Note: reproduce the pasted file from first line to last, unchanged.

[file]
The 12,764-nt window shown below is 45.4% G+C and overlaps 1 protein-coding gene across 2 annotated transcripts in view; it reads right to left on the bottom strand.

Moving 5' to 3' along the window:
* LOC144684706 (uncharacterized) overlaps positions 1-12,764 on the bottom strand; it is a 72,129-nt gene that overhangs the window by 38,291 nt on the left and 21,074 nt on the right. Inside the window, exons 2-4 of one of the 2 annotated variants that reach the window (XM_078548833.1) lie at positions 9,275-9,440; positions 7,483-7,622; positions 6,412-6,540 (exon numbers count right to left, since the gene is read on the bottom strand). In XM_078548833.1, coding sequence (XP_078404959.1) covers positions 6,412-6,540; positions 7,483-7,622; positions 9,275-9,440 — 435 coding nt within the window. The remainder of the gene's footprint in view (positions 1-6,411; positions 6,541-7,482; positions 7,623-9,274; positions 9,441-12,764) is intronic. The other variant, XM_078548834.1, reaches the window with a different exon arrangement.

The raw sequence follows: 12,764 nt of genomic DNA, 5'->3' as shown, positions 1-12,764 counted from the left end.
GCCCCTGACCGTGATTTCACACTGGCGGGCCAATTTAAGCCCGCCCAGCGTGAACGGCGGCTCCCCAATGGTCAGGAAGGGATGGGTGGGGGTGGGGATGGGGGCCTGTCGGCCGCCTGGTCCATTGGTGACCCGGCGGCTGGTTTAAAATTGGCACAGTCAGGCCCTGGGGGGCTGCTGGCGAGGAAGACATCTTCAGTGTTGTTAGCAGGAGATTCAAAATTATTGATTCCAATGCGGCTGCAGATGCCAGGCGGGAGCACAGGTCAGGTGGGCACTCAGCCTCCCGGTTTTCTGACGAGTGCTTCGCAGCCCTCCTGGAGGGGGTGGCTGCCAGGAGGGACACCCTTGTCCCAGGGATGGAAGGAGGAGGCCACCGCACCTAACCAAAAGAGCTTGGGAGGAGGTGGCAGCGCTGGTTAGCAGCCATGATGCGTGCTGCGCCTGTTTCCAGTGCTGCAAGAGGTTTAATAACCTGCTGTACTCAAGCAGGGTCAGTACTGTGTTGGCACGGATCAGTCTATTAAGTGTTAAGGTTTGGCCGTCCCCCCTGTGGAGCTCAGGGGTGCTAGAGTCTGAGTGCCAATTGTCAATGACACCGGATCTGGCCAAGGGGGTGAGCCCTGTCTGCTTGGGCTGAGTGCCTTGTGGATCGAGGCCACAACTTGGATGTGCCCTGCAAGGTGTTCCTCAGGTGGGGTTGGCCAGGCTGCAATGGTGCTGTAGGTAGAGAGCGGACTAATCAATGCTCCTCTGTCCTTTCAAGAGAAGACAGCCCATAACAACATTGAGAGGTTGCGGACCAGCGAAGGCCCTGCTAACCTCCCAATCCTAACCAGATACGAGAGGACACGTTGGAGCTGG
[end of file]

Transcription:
The 12,764-nt window shown below is 45.4% G+C and overlaps 1 protein-coding gene across 2 annotated transcripts in view; it reads right to left on the bottom strand.

Moving 5' to 3' along the window:
* LOC144684706 (uncharacterized) overlaps positions 1-12,764 on the bottom strand; it is a 72,129-nt gene that overhangs the window by 38,291 nt on the left and 21,074 nt on the right. Inside the window, exons 2-4 of one of the 2 annotated variants that reach the window (XM_078548833.1) lie at positions 9,275-9,440; positions 7,483-7,622; positions 6,412-6,540 (exon numbers count right to left, since the gene is read on the bottom strand). In XM_078548833.1, coding sequence (XP_078404959.1) covers positions 6,412-6,540; positions 7,483-7,622; positions 9,275-9,440 — 435 coding nt within the window. The remainder of the gene's footprint in view (positions 1-6,411; positions 6,541-7,482; positions 7,623-9,274; positions 9,441-12,764) is intronic. The other variant, XM_078548834.1, reaches the window with a different exon arrangement.

The raw sequence follows: 12,764 nt of genomic DNA, 5'->3' as shown, positions 1-12,764 counted from the left end.
GCCCCTGACCGTGATTTCACACTGGCGGGCCAATTTAAGCCCGCCCAGCGTGAACGGCGGCTCCCCAATGGTCAGGAAGGGATGGGTGGGGGTGGGGATGGGGGCCTGTCGGCCGCCTGGTCCATTGGTGACCCGGCGGCTGGTTTAAAATTGGCACAGTCAGGCCCTGGGGGGCTGCTGGCGAGGAAGACATCTTCAGTGTTGTTAGCAGGAGATTCAAAATTATTGATTCCAATGCGGCTGCAGATGCCAGGCGGGAGCACAGGTCAGGTGGGCACTCAGCCTCCCGGTTTTCTGACGAGTGCTTCGCAGCCCTCCTGGAGGGGGTGGCTGCCAGGAGGGACACCCTTGTCCCAGGGATGGAAGGAGGAGGCCACCGCACCTAACCAAAAGAGCTTGGGAGGAGGTGGCAGCGCTGGTTAGCAGCCATGATGCGTGCTGCGCCTGTTTCCAGTGCTGCAAGAGGTTTAATAACCTGCTGTACTCAAGCAGGGTCAGTACTGTGTTGGCACGGATCAGTCTATTAAGTGTTAAGGTTTGGCCGTCCCCCCTGTGGAGCTCAGGGGTGCTAGAGTCTGAGTGCCAATTGTCAATGACACCGGATCTGGCCAAGGGGGTGAGCCCTGTCTGCTTGGGCTGAGTGCCTTGTGGATCGAGGCCACAACTTGGATGTGCCCTGCAAGGTGTTCCTCAGGTGGGGTTGGCCAGGCTGCAATGGTGCTGTAGGTAGAGAGCGGACTAATCAATGCTCCTCTGTCCTTTCAAGAGAAGACAGCCCATAACAACATTGAGAGGTTGCGGACCAGCGAAGGCCCTGCTAACCTCCCAATCCTAACCAGATACGAGAGGACACGTTGGAGCTGG